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Regular Expressions are matched incorrectly
Answer ID 861   |   Last Review Date 11/16/2020

Why is the wrong business rule getting applied to an incident?


Business Rules


I have workflow rules and escalation rules configured for our site. When I check the rule log, I realize that the wrong rule was applied. Why is this happening?


When you have configured workflow and escalation rules using regular expressions, it sometimes appears that an incorrect rule was applied to a record when the underlying cause is that the regular expression is not set up correctly. To determine why the record matched a rule, carefully review the regular expression involved.

You can use the Rule Log to determine which rules matched and acted on your incidents. For more information on using the Rule Log, refer to Answer ID 1873: Using the Rule Log to Troubleshoot Rules.


Incorrect Use of Asterisks (*)

It is a somewhat common error when configuring regular expressions to use the asterisk (*) as a wildcard in the regular expression (as you might if you were to search on a word or part of a word). This is an incorrect configuration for regular expressions.

With regular expressions, the asterisk (*) means that the preceding character is matched zero or more times, which basically means that the preceding character becomes optional. For this reason, the incident may indeed match a rule that is configured with an asterisk for a regular expression.

For example, if you create a rule to match the regular expression, hat* in the Summary field, you are basically saying that the rule should match if any word in the Summary contains the character sequence "ha" (since the letter "t" is optional due to the *). All of the examples listed below would match:

  • Do you like my new hats?
  • Do you like my new haircut?
  • What do you like to eat?
  • Are my chances good?

If a rule acts on an incident in an unexpected manner, check that the regular expression defined in the rule is expressing your intent correctly. If you have used the asterisk (*) as a wildcard, remove it from the regular expression and save the rule and reactivate rulebase.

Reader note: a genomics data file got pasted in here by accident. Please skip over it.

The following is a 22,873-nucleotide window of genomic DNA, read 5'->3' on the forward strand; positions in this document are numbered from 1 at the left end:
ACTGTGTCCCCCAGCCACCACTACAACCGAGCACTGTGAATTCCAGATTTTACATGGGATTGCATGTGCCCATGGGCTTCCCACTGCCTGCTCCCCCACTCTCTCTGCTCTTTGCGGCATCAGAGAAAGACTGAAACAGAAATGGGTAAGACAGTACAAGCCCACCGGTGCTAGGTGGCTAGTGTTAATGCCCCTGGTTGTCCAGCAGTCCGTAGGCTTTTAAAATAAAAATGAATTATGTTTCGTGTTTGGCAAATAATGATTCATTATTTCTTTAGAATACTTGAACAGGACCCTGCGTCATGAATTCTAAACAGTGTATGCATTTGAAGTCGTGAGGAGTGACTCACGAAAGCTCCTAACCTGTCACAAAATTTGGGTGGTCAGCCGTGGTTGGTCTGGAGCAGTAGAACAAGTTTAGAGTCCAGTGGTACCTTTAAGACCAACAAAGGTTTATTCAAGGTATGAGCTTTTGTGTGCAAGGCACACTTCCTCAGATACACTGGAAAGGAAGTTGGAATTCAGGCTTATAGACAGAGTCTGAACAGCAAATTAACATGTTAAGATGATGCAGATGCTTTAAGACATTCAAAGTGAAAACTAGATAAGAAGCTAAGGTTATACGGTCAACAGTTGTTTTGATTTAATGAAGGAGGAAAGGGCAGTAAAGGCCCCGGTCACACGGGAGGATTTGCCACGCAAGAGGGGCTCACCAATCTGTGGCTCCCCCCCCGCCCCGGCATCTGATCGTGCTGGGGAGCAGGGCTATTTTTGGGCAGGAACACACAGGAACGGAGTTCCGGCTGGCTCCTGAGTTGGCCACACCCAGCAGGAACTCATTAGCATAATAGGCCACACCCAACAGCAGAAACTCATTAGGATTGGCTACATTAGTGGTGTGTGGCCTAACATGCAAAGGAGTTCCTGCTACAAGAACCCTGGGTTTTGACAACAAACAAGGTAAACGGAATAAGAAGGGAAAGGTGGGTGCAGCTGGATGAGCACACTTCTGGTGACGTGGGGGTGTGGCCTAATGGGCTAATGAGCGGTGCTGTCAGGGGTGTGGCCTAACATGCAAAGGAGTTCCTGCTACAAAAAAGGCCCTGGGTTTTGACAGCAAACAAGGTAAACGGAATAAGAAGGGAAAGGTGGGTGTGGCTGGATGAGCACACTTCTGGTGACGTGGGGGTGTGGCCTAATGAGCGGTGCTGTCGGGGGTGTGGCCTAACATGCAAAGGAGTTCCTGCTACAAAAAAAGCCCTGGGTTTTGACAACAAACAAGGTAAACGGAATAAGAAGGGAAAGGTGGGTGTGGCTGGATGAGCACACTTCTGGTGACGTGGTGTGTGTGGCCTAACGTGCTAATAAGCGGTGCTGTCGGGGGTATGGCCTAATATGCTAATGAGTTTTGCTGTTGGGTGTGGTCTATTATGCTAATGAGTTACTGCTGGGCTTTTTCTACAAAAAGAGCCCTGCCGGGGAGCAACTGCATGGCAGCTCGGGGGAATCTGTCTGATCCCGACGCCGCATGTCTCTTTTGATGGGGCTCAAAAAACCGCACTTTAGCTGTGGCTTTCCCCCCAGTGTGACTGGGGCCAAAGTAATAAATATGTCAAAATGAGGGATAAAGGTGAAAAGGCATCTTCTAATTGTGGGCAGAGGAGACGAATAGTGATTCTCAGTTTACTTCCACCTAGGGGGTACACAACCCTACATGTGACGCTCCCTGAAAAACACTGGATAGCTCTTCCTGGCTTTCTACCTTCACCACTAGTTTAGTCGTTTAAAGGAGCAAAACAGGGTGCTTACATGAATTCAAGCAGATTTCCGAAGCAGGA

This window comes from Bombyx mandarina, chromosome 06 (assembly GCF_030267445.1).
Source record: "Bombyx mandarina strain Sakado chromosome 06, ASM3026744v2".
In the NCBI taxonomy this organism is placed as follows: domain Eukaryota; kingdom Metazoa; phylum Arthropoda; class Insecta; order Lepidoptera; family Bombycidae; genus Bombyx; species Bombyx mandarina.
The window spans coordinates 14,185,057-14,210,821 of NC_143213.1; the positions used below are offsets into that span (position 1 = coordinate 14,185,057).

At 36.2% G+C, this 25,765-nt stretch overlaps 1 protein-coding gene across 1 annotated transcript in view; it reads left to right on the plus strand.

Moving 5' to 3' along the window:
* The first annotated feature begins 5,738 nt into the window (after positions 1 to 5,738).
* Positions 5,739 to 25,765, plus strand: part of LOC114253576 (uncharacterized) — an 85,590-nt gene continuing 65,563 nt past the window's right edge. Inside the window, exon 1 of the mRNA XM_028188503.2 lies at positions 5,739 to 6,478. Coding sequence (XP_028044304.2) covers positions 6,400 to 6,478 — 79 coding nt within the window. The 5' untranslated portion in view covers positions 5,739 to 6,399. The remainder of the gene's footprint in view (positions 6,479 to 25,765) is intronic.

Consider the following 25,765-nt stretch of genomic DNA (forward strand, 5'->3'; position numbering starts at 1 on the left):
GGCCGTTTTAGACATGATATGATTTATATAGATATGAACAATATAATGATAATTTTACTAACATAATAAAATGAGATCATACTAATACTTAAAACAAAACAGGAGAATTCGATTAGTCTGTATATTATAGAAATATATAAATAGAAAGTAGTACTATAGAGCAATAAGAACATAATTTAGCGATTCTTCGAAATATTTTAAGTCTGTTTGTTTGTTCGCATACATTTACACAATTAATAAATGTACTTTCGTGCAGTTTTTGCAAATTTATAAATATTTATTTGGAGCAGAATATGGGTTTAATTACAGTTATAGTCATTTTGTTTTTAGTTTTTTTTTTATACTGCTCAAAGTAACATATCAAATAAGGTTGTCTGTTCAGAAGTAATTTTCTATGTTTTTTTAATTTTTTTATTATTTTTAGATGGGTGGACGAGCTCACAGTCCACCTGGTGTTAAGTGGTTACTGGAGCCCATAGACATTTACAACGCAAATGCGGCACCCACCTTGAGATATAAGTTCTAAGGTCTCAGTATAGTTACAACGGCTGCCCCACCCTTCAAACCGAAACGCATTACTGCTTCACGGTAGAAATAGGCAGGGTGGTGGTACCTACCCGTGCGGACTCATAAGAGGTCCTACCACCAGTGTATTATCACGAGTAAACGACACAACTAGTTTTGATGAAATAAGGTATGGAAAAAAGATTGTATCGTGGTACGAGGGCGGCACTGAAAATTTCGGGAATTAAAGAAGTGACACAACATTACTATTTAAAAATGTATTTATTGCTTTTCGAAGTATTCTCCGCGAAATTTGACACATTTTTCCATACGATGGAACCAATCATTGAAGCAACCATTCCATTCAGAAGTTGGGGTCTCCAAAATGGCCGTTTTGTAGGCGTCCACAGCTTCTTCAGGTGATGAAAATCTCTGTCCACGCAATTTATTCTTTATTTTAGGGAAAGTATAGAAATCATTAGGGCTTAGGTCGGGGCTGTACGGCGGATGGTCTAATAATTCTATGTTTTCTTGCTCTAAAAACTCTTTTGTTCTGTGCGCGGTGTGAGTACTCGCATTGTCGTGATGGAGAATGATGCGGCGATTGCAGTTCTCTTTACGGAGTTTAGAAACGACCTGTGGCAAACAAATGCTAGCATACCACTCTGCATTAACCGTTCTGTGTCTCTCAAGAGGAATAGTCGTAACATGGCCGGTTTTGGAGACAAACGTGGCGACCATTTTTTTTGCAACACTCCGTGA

Text String Matches Longer Word

When words are entered in a regular expression, you are defining a text string that is matched, not a specific word. That is, regular expressions match the text string you define, regardless if the string is within a longer word or is a word itself.  NOTE: The 'Regular Expression' operator evaluates the raw data/text that is input into the database.

For example, you can define a regular expression that includes "fresh" as an element without spaces before or after the word, such as:


This expression would match the word "refreshment" as well as the specific word you indicated (fresh). This is because the word "fresh" is contained within the longer word. Therefore, incidents may match a rule if the incident contains a longer version of a word that incorporates one of the text strings defined in the regular expression.

Review your expression carefully along with the content of your record to determine if that text string is included within the record.


To include a specific word of interest in your expressions, you can include three components in the IF statement for the customer thread:

...| fresh | fresh\.|^fresh |...

The first component handles cases where the word "fresh" exists in a sentence and is surrounded by spaces. The second addresses "fresh" at the end of a sentence where the word is preceded by a space and followed by a period and the third option addresses the word at the beginning of a line.

Note: You may need to add additional components to address specific punctuation or cases how the word is used within the customer thread of an incident.

Similarly, if the IF statement involves the incident subject, you could use additional components to address the word at the beginning or end of the line:

...| fresh | fresh$|^fresh |...

In this situation, the first component still addresses the word itself surrounded by spaces. The second component indicates that the word is at the end of a line and the third component is for words at the beginning of the line.


For more information on using regular expressions, refer to Answer ID 486: Using Regular Expressions and Answer ID 2851: Regular expression is part of another word.